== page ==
Helen Luketic

Kris - I think you're off the mark here. Here's why:

1. SHRM is not for profit, but they still have to pay for overhead. They may get data from organizations but someone still has to calculate the benchmarks, validate the data, and then package it. Unless some smart person volunteers for the job, you're going have to come up with $$$ for the salary somehow.

2. $395 for a benchmarking report is the cheapest thing I have ever seen and I have paid for benchmarking reports for years. It is so cheap, that IS your member value.

3. Not quite sure what the set up is but you make the assumption that SHRM members are all giving up these metrics for free and then SHRMS sells it back to the members.
Not everyone who is a SHRM member submits these types of metrics. I know that because I was a member and submitted nada.
I suspect the process is more along the lines of: if you submit data for benchmarking, you get the report back for free. Otherwise, if you don't submit data, you pay for the report. That is the typical business model for benchmarking services.

I really feel that everyone is forgetting that while SHRM is a not for profit, they still need to pay their employees, technology, office space etc. As for members getting a high value item for free, SHRM isn't a charity.
It does look like they are covering their expenses though and a not for profit should do that.

John Jorgensen

Kris, I understand what you are saying but not sure I agree with you. I believe that SHRM delivers great value for the $180 we pay per year. If SHRM would give all their products to members in exchange for a larger dues amount, I would hate to see what that number might be.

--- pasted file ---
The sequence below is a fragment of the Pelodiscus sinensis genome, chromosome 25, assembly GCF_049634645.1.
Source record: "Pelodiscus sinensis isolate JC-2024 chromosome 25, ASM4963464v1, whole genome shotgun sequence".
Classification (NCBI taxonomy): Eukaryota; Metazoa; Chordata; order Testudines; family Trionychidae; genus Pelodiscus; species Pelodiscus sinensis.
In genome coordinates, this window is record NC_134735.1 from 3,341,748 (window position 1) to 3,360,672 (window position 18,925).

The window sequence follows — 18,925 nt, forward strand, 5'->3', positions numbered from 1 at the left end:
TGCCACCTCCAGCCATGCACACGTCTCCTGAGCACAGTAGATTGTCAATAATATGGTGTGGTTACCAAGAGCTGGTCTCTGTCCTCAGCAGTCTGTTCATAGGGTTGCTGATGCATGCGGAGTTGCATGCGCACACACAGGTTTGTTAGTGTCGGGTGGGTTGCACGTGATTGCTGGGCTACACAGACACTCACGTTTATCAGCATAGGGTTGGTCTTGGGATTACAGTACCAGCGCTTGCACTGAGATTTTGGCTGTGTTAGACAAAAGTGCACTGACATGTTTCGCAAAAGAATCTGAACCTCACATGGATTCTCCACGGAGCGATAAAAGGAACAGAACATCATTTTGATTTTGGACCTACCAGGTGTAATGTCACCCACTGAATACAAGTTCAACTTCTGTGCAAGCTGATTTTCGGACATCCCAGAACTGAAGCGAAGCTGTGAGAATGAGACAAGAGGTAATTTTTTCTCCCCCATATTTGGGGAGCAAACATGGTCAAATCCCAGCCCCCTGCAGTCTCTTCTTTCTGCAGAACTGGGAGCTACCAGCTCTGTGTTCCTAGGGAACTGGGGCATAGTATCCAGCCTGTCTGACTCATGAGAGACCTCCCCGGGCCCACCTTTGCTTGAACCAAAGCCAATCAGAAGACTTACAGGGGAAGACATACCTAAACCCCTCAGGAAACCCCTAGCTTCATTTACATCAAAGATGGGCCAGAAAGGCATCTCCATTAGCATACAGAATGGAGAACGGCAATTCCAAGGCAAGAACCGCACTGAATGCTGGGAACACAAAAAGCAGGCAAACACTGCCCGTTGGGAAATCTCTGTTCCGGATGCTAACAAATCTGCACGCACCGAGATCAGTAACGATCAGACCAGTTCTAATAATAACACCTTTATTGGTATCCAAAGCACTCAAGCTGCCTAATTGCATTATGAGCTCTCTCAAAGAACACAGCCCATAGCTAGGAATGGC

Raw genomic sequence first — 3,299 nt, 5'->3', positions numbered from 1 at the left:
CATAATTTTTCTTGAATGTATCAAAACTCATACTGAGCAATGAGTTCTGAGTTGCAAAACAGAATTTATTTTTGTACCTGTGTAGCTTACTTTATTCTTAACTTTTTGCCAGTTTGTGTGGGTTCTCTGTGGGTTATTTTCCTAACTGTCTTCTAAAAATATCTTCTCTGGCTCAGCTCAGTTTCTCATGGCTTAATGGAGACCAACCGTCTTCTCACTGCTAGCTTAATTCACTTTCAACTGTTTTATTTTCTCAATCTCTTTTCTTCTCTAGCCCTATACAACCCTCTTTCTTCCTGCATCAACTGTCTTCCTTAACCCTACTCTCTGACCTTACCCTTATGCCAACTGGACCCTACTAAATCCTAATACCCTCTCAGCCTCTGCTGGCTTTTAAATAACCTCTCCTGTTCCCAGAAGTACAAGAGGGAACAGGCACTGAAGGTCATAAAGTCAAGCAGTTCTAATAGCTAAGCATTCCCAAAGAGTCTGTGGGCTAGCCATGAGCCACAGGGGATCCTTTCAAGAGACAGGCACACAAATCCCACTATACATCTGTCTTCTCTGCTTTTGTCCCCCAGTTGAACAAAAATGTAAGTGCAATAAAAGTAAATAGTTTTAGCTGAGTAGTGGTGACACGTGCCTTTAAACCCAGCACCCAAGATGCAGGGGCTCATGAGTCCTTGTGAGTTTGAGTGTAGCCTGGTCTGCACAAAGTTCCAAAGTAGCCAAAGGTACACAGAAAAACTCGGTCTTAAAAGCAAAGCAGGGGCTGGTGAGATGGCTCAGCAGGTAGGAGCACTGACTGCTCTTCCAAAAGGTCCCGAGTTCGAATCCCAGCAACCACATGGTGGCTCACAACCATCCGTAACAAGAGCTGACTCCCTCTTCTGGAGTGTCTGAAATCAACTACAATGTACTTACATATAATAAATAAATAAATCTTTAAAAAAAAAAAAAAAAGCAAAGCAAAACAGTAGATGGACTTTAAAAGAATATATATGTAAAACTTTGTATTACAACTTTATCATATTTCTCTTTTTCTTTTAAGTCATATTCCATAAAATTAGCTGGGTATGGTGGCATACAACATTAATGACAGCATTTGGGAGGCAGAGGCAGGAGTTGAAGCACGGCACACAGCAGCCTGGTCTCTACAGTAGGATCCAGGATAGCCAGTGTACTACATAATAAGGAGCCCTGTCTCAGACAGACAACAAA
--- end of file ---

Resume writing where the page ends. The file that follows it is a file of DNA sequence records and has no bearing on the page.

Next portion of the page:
They are not alone in what they do, just check out what the AMA charges for dues and then what they charge for their additional products.

Jared Hooste

Kris, I would gladly pay $395 to be able to bring this type of data to the table and show your peers why you are making the decisions about hiring packages, new hires in your own department, and potential HR problems looming in your particular industry. If we want to sit at the table we have to talk their talk as well.

So pay the man and let the data assist you in better decision making. I think the ROI is sufficiently high. Just ask the IT how much he pays for Bench-marking data.

Janice Com

members have to pay for everything, I got nothing free. For my internship, nobody was able to recruit me, I got the job myself using my connections.

And I don't talk about the networking tips, got it from other volunteers.

SHRM is after me to renew the membership.


The only true value I have gained in the past from shrm membership is asking peers questions and receiving feedback on various topics. Even the conferences provided information I'd already gained from other sources for free. I only maintain the membership because employers believe SHRM to be the premier endorsement for HR professionals and my employer will pay for the membership. If it were not for these three reasons I would no longer be a member after 14 years of membership.